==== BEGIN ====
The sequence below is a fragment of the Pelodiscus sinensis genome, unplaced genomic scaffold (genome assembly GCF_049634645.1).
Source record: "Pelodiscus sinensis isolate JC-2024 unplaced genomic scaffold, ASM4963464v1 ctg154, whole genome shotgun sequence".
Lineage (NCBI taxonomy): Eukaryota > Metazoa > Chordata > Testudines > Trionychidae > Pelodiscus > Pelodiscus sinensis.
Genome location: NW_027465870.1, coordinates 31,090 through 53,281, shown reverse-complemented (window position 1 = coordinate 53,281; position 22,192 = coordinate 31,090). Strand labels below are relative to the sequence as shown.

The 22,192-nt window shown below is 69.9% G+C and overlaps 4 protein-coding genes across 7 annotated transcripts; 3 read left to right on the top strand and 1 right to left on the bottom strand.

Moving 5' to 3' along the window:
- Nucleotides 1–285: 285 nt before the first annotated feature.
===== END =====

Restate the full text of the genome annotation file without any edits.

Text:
The sequence below is a fragment of the Pelodiscus sinensis genome, unplaced genomic scaffold (genome assembly GCF_049634645.1).
Source record: "Pelodiscus sinensis isolate JC-2024 unplaced genomic scaffold, ASM4963464v1 ctg154, whole genome shotgun sequence".
Lineage (NCBI taxonomy): Eukaryota > Metazoa > Chordata > Testudines > Trionychidae > Pelodiscus > Pelodiscus sinensis.
Genome location: NW_027465870.1, coordinates 31,090 through 53,281, shown reverse-complemented (window position 1 = coordinate 53,281; position 22,192 = coordinate 31,090). Strand labels below are relative to the sequence as shown.

The 22,192-nt window shown below is 69.9% G+C and overlaps 4 protein-coding genes across 7 annotated transcripts; 3 read left to right on the top strand and 1 right to left on the bottom strand.

Moving 5' to 3' along the window:
- Nucleotides 1–285: 285 nt before the first annotated feature.